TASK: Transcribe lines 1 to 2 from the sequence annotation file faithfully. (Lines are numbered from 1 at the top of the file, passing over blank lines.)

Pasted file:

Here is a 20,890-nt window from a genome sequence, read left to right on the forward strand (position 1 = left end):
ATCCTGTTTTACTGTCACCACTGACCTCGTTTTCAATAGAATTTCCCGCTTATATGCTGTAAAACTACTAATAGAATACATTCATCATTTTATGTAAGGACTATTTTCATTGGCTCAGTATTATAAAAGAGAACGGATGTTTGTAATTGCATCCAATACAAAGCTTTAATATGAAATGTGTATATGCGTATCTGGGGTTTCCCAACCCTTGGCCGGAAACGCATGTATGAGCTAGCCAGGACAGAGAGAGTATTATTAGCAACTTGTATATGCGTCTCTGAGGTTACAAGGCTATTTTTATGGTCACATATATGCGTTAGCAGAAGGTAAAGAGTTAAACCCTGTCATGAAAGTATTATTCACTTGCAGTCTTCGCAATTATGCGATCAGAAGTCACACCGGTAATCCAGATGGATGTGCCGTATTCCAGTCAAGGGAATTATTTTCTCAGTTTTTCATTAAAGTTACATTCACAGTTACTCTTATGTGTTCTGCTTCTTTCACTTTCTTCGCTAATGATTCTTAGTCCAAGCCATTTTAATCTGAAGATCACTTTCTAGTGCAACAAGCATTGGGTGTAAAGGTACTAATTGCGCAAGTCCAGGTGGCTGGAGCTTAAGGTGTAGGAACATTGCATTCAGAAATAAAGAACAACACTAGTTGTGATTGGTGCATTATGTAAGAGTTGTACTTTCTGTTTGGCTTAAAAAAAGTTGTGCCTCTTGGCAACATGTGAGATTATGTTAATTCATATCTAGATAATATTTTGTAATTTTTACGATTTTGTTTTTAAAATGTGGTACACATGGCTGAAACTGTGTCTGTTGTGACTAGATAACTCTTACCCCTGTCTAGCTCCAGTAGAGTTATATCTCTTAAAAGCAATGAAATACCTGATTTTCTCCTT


Here is a 20,890-nt window from a genome sequence, read left to right on the forward strand (position 1 = left end):
ATCCTGTTTTACTGTCACCACTGACCTCGTTTTCAATAGAATTTCCCGCTTATATGCTGTAAAACTACTAATAGAATACATTCATCATTTTATGTAAGGACTATTTTCATTGGCTCAGTATTATAAAAGAGAACGGATGTTTGTAATTGCATCCAATACAAAGCTTTAATATGAAATGTGTATATGCGTATCTGGGGTTTCCCAACCCTTGGCCGGAAACGCATGTATGAGCTAGCCAGGACAGAGAGAGTATTATTAGCAACTTGTATATGCGTCTCTGAGGTTACAAGGCTATTTTTATGGTCACATATATGCGTTAGCAGAAGGTAAAGAGTTAAACCCTGTCATGAAAGTATTATTCACTTGCAGTCTTCGCAATTATGCGATCAGAAGTCACACCGGTAATCCAGATGGATGTGCCGTATTCCAGTCAAGGGAATTATTTTCTCAGTTTTTCATTAAAGTTACATTCACAGTTACTCTTATGTGTTCTGCTTCTTTCACTTTCTTCGCTAATGATTCTTAGTCCAAGCCATTTTAATCTGAAGATCACTTTCTAGTGCAACAAGCATTGGGTGTAAAGGTACTAATTGCGCAAGTCCAGGTGGCTGGAGCTTAAGGTGTAGGAACATTGCATTCAGAAATAAAGAACAACACTAGTTGTGATTGGTGCATTATGTAAGAGTTGTACTTTCTGTTTGGCTTAAAAAAAGTTGTGCCTCTTGGCAACATGTGAGATTATGTTAATTCATATCTAGATAATATTTTGTAATTTTTACGATTTTGTTTTTAAAATGTGGTACACATGGCTGAAACTGTGTCTGTTGTGACTAGATAACTCTTACCCCTGTCTAGCTCCAGTAGAGTTATATCTCTTAAAAGCAATGAAATACCTGATTTTCTCCTT